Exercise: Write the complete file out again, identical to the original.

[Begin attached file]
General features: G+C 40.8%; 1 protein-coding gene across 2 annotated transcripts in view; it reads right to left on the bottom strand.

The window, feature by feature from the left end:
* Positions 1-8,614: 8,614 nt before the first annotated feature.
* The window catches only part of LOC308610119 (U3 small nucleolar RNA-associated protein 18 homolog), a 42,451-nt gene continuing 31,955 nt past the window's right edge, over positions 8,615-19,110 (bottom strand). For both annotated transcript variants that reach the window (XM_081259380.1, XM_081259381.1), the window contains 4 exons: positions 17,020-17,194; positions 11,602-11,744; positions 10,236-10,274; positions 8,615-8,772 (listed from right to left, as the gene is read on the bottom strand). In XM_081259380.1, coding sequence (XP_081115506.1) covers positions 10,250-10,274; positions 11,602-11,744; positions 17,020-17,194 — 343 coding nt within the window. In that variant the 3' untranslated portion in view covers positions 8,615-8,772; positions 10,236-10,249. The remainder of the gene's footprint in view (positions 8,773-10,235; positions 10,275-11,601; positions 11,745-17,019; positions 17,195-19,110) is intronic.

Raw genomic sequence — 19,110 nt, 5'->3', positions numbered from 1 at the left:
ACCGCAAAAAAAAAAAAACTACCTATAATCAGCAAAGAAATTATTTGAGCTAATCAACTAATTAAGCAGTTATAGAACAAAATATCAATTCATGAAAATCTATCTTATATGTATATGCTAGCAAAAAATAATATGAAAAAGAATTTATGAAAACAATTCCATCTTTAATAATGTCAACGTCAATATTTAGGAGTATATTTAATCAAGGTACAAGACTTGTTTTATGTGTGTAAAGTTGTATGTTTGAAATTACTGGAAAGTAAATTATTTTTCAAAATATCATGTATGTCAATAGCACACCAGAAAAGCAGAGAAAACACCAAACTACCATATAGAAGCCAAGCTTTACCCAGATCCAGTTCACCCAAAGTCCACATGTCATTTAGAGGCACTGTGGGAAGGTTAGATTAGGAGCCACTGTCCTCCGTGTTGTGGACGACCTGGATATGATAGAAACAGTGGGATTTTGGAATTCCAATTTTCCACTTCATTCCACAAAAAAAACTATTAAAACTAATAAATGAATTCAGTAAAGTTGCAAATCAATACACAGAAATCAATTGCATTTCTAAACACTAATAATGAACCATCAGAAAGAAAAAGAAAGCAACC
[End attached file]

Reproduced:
General features: G+C 40.8%; 1 protein-coding gene across 2 annotated transcripts in view; it reads right to left on the bottom strand.

The window, feature by feature from the left end:
* Positions 1-8,614: 8,614 nt before the first annotated feature.
* The window catches only part of LOC308610119 (U3 small nucleolar RNA-associated protein 18 homolog), a 42,451-nt gene continuing 31,955 nt past the window's right edge, over positions 8,615-19,110 (bottom strand). For both annotated transcript variants that reach the window (XM_081259380.1, XM_081259381.1), the window contains 4 exons: positions 17,020-17,194; positions 11,602-11,744; positions 10,236-10,274; positions 8,615-8,772 (listed from right to left, as the gene is read on the bottom strand). In XM_081259380.1, coding sequence (XP_081115506.1) covers positions 10,250-10,274; positions 11,602-11,744; positions 17,020-17,194 — 343 coding nt within the window. In that variant the 3' untranslated portion in view covers positions 8,615-8,772; positions 10,236-10,249. The remainder of the gene's footprint in view (positions 8,773-10,235; positions 10,275-11,601; positions 11,745-17,019; positions 17,195-19,110) is intronic.

Raw genomic sequence — 19,110 nt, 5'->3', positions numbered from 1 at the left:
ACCGCAAAAAAAAAAAAACTACCTATAATCAGCAAAGAAATTATTTGAGCTAATCAACTAATTAAGCAGTTATAGAACAAAATATCAATTCATGAAAATCTATCTTATATGTATATGCTAGCAAAAAATAATATGAAAAAGAATTTATGAAAACAATTCCATCTTTAATAATGTCAACGTCAATATTTAGGAGTATATTTAATCAAGGTACAAGACTTGTTTTATGTGTGTAAAGTTGTATGTTTGAAATTACTGGAAAGTAAATTATTTTTCAAAATATCATGTATGTCAATAGCACACCAGAAAAGCAGAGAAAACACCAAACTACCATATAGAAGCCAAGCTTTACCCAGATCCAGTTCACCCAAAGTCCACATGTCATTTAGAGGCACTGTGGGAAGGTTAGATTAGGAGCCACTGTCCTCCGTGTTGTGGACGACCTGGATATGATAGAAACAGTGGGATTTTGGAATTCCAATTTTCCACTTCATTCCACAAAAAAAACTATTAAAACTAATAAATGAATTCAGTAAAGTTGCAAATCAATACACAGAAATCAATTGCATTTCTAAACACTAATAATGAACCATCAGAAAGAAAAAGAAAGCAACC